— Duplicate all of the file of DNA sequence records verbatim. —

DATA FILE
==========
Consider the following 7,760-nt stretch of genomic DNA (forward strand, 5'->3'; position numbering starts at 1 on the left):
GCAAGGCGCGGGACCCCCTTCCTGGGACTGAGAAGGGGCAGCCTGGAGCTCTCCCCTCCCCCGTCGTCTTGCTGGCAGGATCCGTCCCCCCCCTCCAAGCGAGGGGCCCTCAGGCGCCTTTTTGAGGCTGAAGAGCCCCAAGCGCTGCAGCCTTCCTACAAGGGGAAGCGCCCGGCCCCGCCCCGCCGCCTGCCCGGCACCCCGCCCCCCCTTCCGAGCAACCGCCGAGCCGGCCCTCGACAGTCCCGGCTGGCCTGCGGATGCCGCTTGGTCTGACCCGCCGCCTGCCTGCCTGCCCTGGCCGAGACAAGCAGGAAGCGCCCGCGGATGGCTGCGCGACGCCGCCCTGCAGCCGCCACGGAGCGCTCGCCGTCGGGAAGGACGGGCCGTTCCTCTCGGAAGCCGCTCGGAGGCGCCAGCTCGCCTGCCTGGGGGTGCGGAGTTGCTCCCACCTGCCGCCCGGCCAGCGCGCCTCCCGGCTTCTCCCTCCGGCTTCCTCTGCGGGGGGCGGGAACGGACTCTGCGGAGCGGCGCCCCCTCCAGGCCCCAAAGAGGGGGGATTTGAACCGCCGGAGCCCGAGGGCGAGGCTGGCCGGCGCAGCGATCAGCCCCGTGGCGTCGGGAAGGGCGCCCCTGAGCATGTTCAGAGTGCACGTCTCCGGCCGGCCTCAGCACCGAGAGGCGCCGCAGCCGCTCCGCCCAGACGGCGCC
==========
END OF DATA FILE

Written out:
Consider the following 7,760-nt stretch of genomic DNA (forward strand, 5'->3'; position numbering starts at 1 on the left):
GCAAGGCGCGGGACCCCCTTCCTGGGACTGAGAAGGGGCAGCCTGGAGCTCTCCCCTCCCCCGTCGTCTTGCTGGCAGGATCCGTCCCCCCCCTCCAAGCGAGGGGCCCTCAGGCGCCTTTTTGAGGCTGAAGAGCCCCAAGCGCTGCAGCCTTCCTACAAGGGGAAGCGCCCGGCCCCGCCCCGCCGCCTGCCCGGCACCCCGCCCCCCCTTCCGAGCAACCGCCGAGCCGGCCCTCGACAGTCCCGGCTGGCCTGCGGATGCCGCTTGGTCTGACCCGCCGCCTGCCTGCCTGCCCTGGCCGAGACAAGCAGGAAGCGCCCGCGGATGGCTGCGCGACGCCGCCCTGCAGCCGCCACGGAGCGCTCGCCGTCGGGAAGGACGGGCCGTTCCTCTCGGAAGCCGCTCGGAGGCGCCAGCTCGCCTGCCTGGGGGTGCGGAGTTGCTCCCACCTGCCGCCCGGCCAGCGCGCCTCCCGGCTTCTCCCTCCGGCTTCCTCTGCGGGGGGCGGGAACGGACTCTGCGGAGCGGCGCCCCCTCCAGGCCCCAAAGAGGGGGGATTTGAACCGCCGGAGCCCGAGGGCGAGGCTGGCCGGCGCAGCGATCAGCCCCGTGGCGTCGGGAAGGGCGCCCCTGAGCATGTTCAGAGTGCACGTCTCCGGCCGGCCTCAGCACCGAGAGGCGCCGCAGCCGCTCCGCCCAGACGGCGCC